Loughborough University’s Centre for Research in Communication and Culture is organising an event on Religion as Political Communication on 7th June 2018. There will be four speakers (see programme below). You are all welcome to attend. The event is free with refreshments provided, but please book your place in advance (via the link below) for catering purpose:
Religion as Political Communication: A Symposium
10:00 – 16:00, 7th June 2018
Religion is communicated politically in multiple ways: by religious institutions and individuals, by governments with different approaches to religion, via various artistic and cultural expressions, by secular news media, and via digital platforms and communities (Lundby 2017). The types and contents of politically communicated religion are diverse and complex, ranging from the Church of England’s conservative stance on marriage as reserved for heterosexual couples, French lawmakers interpreting religious symbols such as the veil as ‘too political’, the West-End musical success ‘The Book of Mormon’, terrorist acts of violence committed in the name of religion, to representations of ‘Muslims’ as a non-diversified group. Religion can communicate political stances in both direct and indirect ways, such as when drawings of the Prophet Mohammad are considered as unacceptably irreverent expressions of free speech, or when specific positions on abortion, creationism, stem-cell research and euthanasia are inferred when someone declares their stance as ‘religious’. In this symposium, internationally leading scholars on religion and politics are invited to address and debate religion as political communication.
10:00 Welcome and introductions
10:15 Dr Elizabeth Poole (Keele University): Contesting #stopislam: Political frictions and appropriation in online spaces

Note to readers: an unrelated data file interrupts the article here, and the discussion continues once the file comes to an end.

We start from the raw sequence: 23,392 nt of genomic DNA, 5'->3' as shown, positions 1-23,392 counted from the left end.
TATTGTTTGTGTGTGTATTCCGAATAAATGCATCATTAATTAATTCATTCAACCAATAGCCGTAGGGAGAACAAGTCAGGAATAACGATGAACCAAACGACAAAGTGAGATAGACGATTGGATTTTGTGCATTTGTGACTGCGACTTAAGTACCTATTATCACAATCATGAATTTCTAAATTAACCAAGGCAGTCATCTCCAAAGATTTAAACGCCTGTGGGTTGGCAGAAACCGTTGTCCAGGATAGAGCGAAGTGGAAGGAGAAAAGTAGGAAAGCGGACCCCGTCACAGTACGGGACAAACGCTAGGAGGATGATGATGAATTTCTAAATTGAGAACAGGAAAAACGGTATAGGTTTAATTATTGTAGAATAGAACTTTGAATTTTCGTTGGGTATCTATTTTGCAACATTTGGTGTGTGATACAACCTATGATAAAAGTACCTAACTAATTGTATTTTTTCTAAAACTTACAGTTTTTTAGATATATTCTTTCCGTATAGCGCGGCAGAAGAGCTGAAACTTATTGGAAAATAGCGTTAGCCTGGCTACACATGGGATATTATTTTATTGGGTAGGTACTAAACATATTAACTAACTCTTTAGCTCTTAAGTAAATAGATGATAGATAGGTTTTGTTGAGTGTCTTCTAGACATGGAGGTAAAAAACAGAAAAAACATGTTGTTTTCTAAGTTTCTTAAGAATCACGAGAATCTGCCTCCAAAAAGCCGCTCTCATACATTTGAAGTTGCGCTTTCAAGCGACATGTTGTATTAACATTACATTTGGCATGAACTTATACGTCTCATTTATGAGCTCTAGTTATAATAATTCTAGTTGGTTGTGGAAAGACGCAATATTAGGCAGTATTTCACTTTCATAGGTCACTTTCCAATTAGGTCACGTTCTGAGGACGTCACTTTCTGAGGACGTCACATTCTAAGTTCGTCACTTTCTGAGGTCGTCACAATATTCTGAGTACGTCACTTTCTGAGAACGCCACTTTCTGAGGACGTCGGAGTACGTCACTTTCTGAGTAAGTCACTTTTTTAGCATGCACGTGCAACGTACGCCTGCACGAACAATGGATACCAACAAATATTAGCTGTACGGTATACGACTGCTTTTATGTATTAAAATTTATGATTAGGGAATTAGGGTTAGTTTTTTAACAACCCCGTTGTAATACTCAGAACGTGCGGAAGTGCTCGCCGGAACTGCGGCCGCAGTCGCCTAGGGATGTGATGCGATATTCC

10:45 Professor Jolyon Mitchell ((University of Edinburg): The Ambivalent Role of Religion and the Media Arts as Political Communication in Israel /Palestine
11:15 Q & A session
11:45 Lunch and networking
13:00 Dr Jasjit Singh (University of Leeds): The construction of ‘Sikh radicalisation’ in Britain
13:30 Professor Mia Løvheim (Uppsala University, Sweden): Religion, mediatization and a changing political landscape
14:00 Q & A
14:30 Coffee break and networking
15:00 Roundtable discussion
15:45 End of programme
Symposium organisers: Dr Line Nyhagen (Social Sciences), Dr Alexandre Christoyannopoulos (Politics, History and International Relations), PhD student Xinan Li (Social Sciences), Loughborough University.
For speakers’ abstracts, please see:
Abstract submission and Registrations are now open for our 2018 Symposia.
The Spring meeting will be held at Queens College – 19, 20 & 21 March.
Abstract Submission Deadline – 5 March.
Early Registration Deadline – 14 February.
Future Symposia Dates
30 July to 1 August – Oxford.
December 5 – 7 December – at The Old Library in the Oxford University Church, Oxford.
The meetings will be held at The Old Library in the Oxford University Church of St Mary. Constructed in 1320, The Old Library is the first university (as opposed to college) building in Oxford and therefore uniquely important; this is where the nascent University began.
The sessions will be hosted by Canon Brian Mountford MBE, former Vicar of St Mary’s. Dr Mountford is a Fellow of St Hilda’s College in the University of Oxford.
You are invited to present a paper on an aspect of religious studies, or you may wish to attend as an observer. The symposium is interdisciplinary and has a broad-based theme.
Consult the Oxford Symposium on Religious Studies website for registration deadlines and publication information.
The International Society of Media, Religion & Culture will be hosting a Pre-Conference for doctoral students on the day before the ISMRC bi-annual conference at the University of Colorado, Boulder.
This pre-conference will provide doctoral students the opportunity to present their research, receive feedback from leaders in the field, discuss theoretical, methodological and professional challenges, as well as network with other peers.
Interested students should prepare a) 1-2 page (500-800 word) extended abstract of the student’s thesis/major research project and b) a sample paper/chapter (up to 5000 words) of writing related to the topic.
All materials are to be prepared in English and are due on or before 15th of January 2018.
Please send all applications to the Doctoral Colloquium Chair, Associate Professor Heidi Campbell (firstname.lastname@example.org), with subject: ISMRC doctoral colloquium application.
Questions may also be directed to the same email.
XIX ISA World Congress of Sociology
Toronto, Canada, July 15-21, 2018